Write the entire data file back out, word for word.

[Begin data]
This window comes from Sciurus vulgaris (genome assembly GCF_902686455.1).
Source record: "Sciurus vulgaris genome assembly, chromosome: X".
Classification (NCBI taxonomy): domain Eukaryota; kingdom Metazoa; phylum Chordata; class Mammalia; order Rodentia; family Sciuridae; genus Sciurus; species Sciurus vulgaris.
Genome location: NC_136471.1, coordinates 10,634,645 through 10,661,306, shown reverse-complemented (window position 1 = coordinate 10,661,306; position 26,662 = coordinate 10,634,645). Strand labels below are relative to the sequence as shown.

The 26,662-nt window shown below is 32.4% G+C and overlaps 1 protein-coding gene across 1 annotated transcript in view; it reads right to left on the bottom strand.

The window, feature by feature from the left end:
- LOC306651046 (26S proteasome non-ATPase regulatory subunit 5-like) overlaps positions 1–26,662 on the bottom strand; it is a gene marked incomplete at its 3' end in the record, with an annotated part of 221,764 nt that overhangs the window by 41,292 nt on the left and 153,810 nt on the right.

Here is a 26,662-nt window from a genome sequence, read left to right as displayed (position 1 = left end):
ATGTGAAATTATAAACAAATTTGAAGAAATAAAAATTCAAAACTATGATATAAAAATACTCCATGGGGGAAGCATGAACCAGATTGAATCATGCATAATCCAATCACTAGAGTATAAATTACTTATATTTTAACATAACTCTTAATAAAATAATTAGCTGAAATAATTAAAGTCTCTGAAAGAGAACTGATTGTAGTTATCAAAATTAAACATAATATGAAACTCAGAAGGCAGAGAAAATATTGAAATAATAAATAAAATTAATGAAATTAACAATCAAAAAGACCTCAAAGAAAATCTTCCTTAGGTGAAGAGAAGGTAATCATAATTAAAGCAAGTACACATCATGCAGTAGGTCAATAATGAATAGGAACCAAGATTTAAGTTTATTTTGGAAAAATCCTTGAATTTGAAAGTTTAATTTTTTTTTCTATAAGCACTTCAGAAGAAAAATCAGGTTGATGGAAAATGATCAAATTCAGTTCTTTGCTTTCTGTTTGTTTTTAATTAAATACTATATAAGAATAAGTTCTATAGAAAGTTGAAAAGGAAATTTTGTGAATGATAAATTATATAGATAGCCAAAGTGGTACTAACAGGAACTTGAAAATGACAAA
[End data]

This window comes from Sciurus vulgaris (genome assembly GCF_902686455.1).
Source record: "Sciurus vulgaris genome assembly, chromosome: X".
Classification (NCBI taxonomy): domain Eukaryota; kingdom Metazoa; phylum Chordata; class Mammalia; order Rodentia; family Sciuridae; genus Sciurus; species Sciurus vulgaris.
Genome location: NC_136471.1, coordinates 10,634,645 through 10,661,306, shown reverse-complemented (window position 1 = coordinate 10,661,306; position 26,662 = coordinate 10,634,645). Strand labels below are relative to the sequence as shown.

The 26,662-nt window shown below is 32.4% G+C and overlaps 1 protein-coding gene across 1 annotated transcript in view; it reads right to left on the bottom strand.

The window, feature by feature from the left end:
- LOC306651046 (26S proteasome non-ATPase regulatory subunit 5-like) overlaps positions 1–26,662 on the bottom strand; it is a gene marked incomplete at its 3' end in the record, with an annotated part of 221,764 nt that overhangs the window by 41,292 nt on the left and 153,810 nt on the right.

Here is a 26,662-nt window from a genome sequence, read left to right as displayed (position 1 = left end):
ATGTGAAATTATAAACAAATTTGAAGAAATAAAAATTCAAAACTATGATATAAAAATACTCCATGGGGGAAGCATGAACCAGATTGAATCATGCATAATCCAATCACTAGAGTATAAATTACTTATATTTTAACATAACTCTTAATAAAATAATTAGCTGAAATAATTAAAGTCTCTGAAAGAGAACTGATTGTAGTTATCAAAATTAAACATAATATGAAACTCAGAAGGCAGAGAAAATATTGAAATAATAAATAAAATTAATGAAATTAACAATCAAAAAGACCTCAAAGAAAATCTTCCTTAGGTGAAGAGAAGGTAATCATAATTAAAGCAAGTACACATCATGCAGTAGGTCAATAATGAATAGGAACCAAGATTTAAGTTTATTTTGGAAAAATCCTTGAATTTGAAAGTTTAATTTTTTTTTCTATAAGCACTTCAGAAGAAAAATCAGGTTGATGGAAAATGATCAAATTCAGTTCTTTGCTTTCTGTTTGTTTTTAATTAAATACTATATAAGAATAAGTTCTATAGAAAGTTGAAAAGGAAATTTTGTGAATGATAAATTATATAGATAGCCAAAGTGGTACTAACAGGAACTTGAAAATGACAAA